Digging For Crystals at Great Salt Plains State Park
As a relatively new work-at-home-mom, I am incredibly thankful for veteran stay-at-home-moms and others that work from home. Several weeks ago, my neighbor and I shared some breakfast and lovely conversation on my back porch and enjoyed our last few hours of quiet time while our kids were all at school. I asked for her input on Summer activities and inquired about how she usually fills the days and weeks with her girls during the vacation.
We talked about summer camps and pool options and brainstormed about road trips and other adventurous ideas. She mentioned there was one thing she wanted to be sure to do, that she had done years ago when her girls were younger and began to tell me about the Great Salt Plains in Jet, Oklahoma.
The Great Salt Plains State Park is comprised of a huge expanse of salt plains that are remnants of an ancient ocean that once covered this part of Oklahoma. An ocean in Oklahoma! Can you imagine? Along with hiking, camping and other outdoor activities, you can actually dig up Selenite Crystals that no other place in the world has. I was completely intrigued at this unique park and told her on the spot we needed to plan an adventure!
Since I have a period of four weeks on-call for a doula client most of June, it became clear that if we were going to head out there we needed to pack up and get the caravan going last week, so on Tuesday we decided last minute that Wednesday would have to be the day! My sweet neighbor, Amy is such a good sport to oblige my crazy schedule, and even agreed to leave at 7am the next day and make a massive day trip happen so I could get back in town by 6pm for a prospective client meeting, yikes!
As fate would have it, we conveniently forgot about all those people with 8-5 jobs who’d be on the highway at 7:45 in the morning at got stuck on the BA for a while, then we got terribly turned around in the wonderful (note the sarcasm) construction on the IDL. THEN we got sufficiently confused trying to get onto 244 and eventually 412. For the life of me, I cannot figure out how to keep from getting on 412 when I mean to get on I-44 and I-44 when I mean to get on 412. *Sigh*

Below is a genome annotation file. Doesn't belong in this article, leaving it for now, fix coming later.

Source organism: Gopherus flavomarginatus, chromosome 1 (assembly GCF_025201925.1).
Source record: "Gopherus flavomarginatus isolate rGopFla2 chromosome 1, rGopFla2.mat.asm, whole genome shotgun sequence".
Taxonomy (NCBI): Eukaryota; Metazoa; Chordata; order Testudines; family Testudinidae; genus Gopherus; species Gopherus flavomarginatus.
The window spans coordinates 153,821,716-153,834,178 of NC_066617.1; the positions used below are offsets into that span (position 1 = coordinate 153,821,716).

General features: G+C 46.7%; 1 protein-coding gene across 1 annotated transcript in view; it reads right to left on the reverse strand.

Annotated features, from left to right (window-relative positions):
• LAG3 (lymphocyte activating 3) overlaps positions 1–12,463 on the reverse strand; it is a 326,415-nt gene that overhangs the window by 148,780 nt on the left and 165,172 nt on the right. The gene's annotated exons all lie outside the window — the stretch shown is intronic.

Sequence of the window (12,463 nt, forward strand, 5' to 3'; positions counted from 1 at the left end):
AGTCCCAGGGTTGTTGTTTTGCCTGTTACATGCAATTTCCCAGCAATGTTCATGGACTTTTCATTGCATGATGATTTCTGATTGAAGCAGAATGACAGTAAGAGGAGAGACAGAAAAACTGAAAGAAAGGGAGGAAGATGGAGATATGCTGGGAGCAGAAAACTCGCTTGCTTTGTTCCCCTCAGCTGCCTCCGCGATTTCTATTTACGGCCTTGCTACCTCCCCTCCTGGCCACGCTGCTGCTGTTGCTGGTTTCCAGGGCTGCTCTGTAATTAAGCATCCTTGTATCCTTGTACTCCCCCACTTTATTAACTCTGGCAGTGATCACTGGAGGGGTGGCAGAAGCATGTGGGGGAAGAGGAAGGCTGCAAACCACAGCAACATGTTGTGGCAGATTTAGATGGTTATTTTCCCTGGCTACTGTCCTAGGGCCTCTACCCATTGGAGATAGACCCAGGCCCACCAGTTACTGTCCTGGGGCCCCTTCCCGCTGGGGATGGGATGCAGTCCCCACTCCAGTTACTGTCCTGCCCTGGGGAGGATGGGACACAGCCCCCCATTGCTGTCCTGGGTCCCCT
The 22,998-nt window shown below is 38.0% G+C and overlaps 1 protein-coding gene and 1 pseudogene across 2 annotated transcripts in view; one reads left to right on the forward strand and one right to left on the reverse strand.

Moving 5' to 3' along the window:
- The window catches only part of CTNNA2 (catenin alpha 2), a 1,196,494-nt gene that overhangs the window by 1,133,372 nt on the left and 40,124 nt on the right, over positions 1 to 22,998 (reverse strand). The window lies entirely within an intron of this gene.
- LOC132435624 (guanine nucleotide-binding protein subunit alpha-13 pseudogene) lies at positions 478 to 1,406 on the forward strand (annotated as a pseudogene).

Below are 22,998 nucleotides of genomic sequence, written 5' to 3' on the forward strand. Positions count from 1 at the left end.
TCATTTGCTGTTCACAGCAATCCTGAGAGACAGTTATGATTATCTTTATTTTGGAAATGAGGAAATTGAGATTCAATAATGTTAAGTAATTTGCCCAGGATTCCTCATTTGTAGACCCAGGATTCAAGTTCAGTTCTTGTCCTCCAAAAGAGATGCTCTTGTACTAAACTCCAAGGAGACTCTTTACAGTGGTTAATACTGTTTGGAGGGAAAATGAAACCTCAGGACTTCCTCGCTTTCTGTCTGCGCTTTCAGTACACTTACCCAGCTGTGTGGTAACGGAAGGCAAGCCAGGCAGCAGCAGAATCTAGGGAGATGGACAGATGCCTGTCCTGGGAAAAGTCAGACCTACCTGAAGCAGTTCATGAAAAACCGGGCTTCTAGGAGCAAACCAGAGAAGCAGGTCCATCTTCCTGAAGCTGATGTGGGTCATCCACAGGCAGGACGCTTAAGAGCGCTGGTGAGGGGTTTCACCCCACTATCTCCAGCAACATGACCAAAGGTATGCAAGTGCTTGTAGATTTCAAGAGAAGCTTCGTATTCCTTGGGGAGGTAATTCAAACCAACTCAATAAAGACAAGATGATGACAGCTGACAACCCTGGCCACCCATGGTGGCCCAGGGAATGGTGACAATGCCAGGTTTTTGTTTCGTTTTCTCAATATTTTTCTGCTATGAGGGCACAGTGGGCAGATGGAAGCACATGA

Here’s a bit of advice for you: Don’t mess with Mapquest trying to get to Jet, Oklahoma from Tulsa. Just look at a map (thank goodness for smart phones with map applications) and do what you need to do to get onto Highway 51 which turns into 64, then 412 from your place and start heading west! Stay on 412 all the way through Enid, until you see 132. Go north on 132, then turn left (west) when you come to 64 again. You’ll see an exit on your right for the main entrance to the Great Salt Plains State Park, but if you’re going straight to the digging area DON’T turn there. It’s a long and windy 8 miles around the lake to the park office which is on the COMPLETE opposite side of the park from the Selenite Crystal Digging area. Instead, when you’re back on 64 after 132, continue west, past the turn for the Park Office until you see a sign for the Selenite Crystal Digging area. Trust me. It will save you a solid 30-40 minutes. This is crucial if you’ve already killed nearly 2 hours of your day getting out of the house late, getting stuck in traffic and getting lost in construction and confusing highways!